Poetry / September 2015 (Issue 29)


by Jasmine Nikki Paredes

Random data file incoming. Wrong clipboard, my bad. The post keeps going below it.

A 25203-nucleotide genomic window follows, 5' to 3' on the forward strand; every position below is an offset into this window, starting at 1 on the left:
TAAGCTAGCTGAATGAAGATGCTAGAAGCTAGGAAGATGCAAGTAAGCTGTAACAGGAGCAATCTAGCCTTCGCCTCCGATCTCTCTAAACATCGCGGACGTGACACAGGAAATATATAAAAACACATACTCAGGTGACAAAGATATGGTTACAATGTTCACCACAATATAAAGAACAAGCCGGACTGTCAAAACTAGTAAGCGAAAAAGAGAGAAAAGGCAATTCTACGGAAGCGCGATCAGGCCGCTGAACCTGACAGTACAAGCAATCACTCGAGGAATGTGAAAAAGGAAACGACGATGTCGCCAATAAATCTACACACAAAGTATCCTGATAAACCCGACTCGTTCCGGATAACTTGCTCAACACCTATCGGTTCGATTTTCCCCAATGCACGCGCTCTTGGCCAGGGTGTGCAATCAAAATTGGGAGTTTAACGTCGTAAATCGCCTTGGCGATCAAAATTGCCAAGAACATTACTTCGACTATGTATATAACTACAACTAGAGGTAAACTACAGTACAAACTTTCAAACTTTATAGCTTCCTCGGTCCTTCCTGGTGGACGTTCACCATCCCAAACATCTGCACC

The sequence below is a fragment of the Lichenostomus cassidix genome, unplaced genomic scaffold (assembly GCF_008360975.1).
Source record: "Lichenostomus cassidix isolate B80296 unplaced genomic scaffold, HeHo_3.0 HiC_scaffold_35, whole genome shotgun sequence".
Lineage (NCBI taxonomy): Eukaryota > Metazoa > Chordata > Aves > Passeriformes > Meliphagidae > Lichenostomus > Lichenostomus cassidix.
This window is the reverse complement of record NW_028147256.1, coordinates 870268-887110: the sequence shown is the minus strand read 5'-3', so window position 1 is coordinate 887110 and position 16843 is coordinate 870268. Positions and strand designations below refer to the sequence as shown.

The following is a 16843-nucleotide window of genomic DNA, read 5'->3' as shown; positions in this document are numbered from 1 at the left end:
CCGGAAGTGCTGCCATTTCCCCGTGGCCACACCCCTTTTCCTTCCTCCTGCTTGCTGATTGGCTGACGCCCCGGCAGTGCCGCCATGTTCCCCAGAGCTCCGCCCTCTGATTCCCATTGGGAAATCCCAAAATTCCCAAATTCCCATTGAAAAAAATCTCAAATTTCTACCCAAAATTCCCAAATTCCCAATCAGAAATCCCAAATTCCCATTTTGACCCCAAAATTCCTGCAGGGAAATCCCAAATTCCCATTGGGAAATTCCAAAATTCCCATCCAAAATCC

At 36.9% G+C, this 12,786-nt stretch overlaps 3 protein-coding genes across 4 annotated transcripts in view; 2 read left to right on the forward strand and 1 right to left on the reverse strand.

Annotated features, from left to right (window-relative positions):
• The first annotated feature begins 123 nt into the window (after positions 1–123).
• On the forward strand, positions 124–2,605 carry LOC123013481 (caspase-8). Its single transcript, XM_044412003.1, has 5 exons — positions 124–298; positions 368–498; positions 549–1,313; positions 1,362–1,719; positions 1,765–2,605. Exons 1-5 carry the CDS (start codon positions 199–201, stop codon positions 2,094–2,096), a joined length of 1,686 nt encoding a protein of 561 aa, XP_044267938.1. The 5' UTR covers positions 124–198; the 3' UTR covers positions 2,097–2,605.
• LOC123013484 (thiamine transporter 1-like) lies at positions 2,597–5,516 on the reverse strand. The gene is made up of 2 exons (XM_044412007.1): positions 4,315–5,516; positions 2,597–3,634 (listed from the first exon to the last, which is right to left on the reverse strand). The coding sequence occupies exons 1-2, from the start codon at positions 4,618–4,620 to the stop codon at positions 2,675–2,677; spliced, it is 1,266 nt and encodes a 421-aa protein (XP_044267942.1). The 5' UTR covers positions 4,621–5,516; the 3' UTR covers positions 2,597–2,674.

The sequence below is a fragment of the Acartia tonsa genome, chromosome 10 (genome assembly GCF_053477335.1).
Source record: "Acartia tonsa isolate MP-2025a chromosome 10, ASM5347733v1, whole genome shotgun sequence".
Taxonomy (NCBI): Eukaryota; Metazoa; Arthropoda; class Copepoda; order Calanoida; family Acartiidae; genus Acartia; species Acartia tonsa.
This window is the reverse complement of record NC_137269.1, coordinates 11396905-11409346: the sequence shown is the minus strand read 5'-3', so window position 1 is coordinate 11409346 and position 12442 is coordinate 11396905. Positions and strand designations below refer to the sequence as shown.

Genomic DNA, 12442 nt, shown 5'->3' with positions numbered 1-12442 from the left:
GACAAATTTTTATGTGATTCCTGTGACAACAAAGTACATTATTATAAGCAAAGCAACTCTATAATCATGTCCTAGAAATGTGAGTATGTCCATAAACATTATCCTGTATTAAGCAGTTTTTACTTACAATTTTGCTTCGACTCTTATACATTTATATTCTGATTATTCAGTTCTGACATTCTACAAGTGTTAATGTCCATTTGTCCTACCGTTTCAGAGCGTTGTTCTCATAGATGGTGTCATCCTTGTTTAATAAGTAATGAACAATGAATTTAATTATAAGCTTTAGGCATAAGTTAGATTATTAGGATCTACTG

A man approaches our picnic table shortly after we arrive at the island. He asks if we want to see the giant clams. I had never seen a giant clam alive and up close before, but he insists they can be as heavy as sea turtles. I try to remember the last time I weighed that much, or little. I was probably ten. My lover suggests we go up a small hill instead to see the entire stretch of the beach. From the hilltop we see neon flags flap and a child floating, face down, wearing an orange life vest. His mother is nearby. The giant clam man paddles his small boat towards the darker gradient of the sea. A mother, a father and two kids cling to the bamboo outriggers. We watch them float away. The man had said he feeds the clams daily. We descend the hill, unconvinced. In the 2 hour boat ride to the island, we struggled to read our books, its pages lashed by seawater separated from wave. Now our backs lie flat on sand. The bound pages dry in the heat. Another family floats off with the clam man. We arrive at the other end of the beach, by the rocks, where there are no people. The beach’s edge is a grand theatre with blue carpets trailing a large blue curtain. There are birds and small fish, there are varying textures of sand, from minute shells to briny talcum. We sit quietly within the shadows of a jagged rock. I gather sand and begin to shape first the shell, then flippers, head and tail.
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